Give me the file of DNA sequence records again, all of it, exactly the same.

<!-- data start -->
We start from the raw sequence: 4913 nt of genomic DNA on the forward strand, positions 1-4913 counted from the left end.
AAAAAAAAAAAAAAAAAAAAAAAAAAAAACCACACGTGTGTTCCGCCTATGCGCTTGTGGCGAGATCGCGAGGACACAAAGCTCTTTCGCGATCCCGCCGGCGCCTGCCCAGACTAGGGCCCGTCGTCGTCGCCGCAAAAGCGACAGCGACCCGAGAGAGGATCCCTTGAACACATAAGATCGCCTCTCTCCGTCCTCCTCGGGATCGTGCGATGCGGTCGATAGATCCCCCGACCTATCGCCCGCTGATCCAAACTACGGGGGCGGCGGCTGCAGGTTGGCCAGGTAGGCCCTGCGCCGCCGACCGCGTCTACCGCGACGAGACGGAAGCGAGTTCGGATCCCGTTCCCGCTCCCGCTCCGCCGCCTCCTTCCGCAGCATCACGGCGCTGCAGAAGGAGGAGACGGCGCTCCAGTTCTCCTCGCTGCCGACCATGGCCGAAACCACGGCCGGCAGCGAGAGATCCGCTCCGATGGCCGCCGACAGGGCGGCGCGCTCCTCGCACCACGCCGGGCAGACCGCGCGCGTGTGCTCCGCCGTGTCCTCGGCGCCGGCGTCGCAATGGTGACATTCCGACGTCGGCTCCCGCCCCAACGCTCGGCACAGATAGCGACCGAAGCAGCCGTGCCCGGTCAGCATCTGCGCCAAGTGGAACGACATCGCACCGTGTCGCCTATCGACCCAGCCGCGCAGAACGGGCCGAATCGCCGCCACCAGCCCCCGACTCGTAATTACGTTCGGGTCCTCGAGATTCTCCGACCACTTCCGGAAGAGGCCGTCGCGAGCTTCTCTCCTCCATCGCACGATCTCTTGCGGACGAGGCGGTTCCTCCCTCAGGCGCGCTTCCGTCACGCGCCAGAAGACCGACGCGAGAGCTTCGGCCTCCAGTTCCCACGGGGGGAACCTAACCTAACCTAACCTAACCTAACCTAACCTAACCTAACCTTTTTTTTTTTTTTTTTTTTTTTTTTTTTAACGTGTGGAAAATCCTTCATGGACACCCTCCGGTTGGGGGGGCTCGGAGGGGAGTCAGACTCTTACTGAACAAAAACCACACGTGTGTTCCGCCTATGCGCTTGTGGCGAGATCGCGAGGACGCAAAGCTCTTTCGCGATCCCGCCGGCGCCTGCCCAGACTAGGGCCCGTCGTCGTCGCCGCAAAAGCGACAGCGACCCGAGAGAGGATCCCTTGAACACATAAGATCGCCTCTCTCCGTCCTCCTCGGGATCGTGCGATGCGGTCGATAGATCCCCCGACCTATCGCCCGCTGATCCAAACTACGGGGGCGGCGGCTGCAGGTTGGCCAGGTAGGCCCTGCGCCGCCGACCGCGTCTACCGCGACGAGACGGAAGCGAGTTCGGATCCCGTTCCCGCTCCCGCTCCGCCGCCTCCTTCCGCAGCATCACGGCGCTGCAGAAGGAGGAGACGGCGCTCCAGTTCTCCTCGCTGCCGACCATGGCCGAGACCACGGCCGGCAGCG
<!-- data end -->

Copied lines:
We start from the raw sequence: 4913 nt of genomic DNA on the forward strand, positions 1-4913 counted from the left end.
AAAAAAAAAAAAAAAAAAAAAAAAAAAAACCACACGTGTGTTCCGCCTATGCGCTTGTGGCGAGATCGCGAGGACACAAAGCTCTTTCGCGATCCCGCCGGCGCCTGCCCAGACTAGGGCCCGTCGTCGTCGCCGCAAAAGCGACAGCGACCCGAGAGAGGATCCCTTGAACACATAAGATCGCCTCTCTCCGTCCTCCTCGGGATCGTGCGATGCGGTCGATAGATCCCCCGACCTATCGCCCGCTGATCCAAACTACGGGGGCGGCGGCTGCAGGTTGGCCAGGTAGGCCCTGCGCCGCCGACCGCGTCTACCGCGACGAGACGGAAGCGAGTTCGGATCCCGTTCCCGCTCCCGCTCCGCCGCCTCCTTCCGCAGCATCACGGCGCTGCAGAAGGAGGAGACGGCGCTCCAGTTCTCCTCGCTGCCGACCATGGCCGAAACCACGGCCGGCAGCGAGAGATCCGCTCCGATGGCCGCCGACAGGGCGGCGCGCTCCTCGCACCACGCCGGGCAGACCGCGCGCGTGTGCTCCGCCGTGTCCTCGGCGCCGGCGTCGCAATGGTGACATTCCGACGTCGGCTCCCGCCCCAACGCTCGGCACAGATAGCGACCGAAGCAGCCGTGCCCGGTCAGCATCTGCGCCAAGTGGAACGACATCGCACCGTGTCGCCTATCGACCCAGCCGCGCAGAACGGGCCGAATCGCCGCCACCAGCCCCCGACTCGTAATTACGTTCGGGTCCTCGAGATTCTCCGACCACTTCCGGAAGAGGCCGTCGCGAGCTTCTCTCCTCCATCGCACGATCTCTTGCGGACGAGGCGGTTCCTCCCTCAGGCGCGCTTCCGTCACGCGCCAGAAGACCGACGCGAGAGCTTCGGCCTCCAGTTCCCACGGGGGGAACCTAACCTAACCTAACCTAACCTAACCTAACCTAACCTAACCTTTTTTTTTTTTTTTTTTTTTTTTTTTTTAACGTGTGGAAAATCCTTCATGGACACCCTCCGGTTGGGGGGGCTCGGAGGGGAGTCAGACTCTTACTGAACAAAAACCACACGTGTGTTCCGCCTATGCGCTTGTGGCGAGATCGCGAGGACGCAAAGCTCTTTCGCGATCCCGCCGGCGCCTGCCCAGACTAGGGCCCGTCGTCGTCGCCGCAAAAGCGACAGCGACCCGAGAGAGGATCCCTTGAACACATAAGATCGCCTCTCTCCGTCCTCCTCGGGATCGTGCGATGCGGTCGATAGATCCCCCGACCTATCGCCCGCTGATCCAAACTACGGGGGCGGCGGCTGCAGGTTGGCCAGGTAGGCCCTGCGCCGCCGACCGCGTCTACCGCGACGAGACGGAAGCGAGTTCGGATCCCGTTCCCGCTCCCGCTCCGCCGCCTCCTTCCGCAGCATCACGGCGCTGCAGAAGGAGGAGACGGCGCTCCAGTTCTCCTCGCTGCCGACCATGGCCGAGACCACGGCCGGCAGCG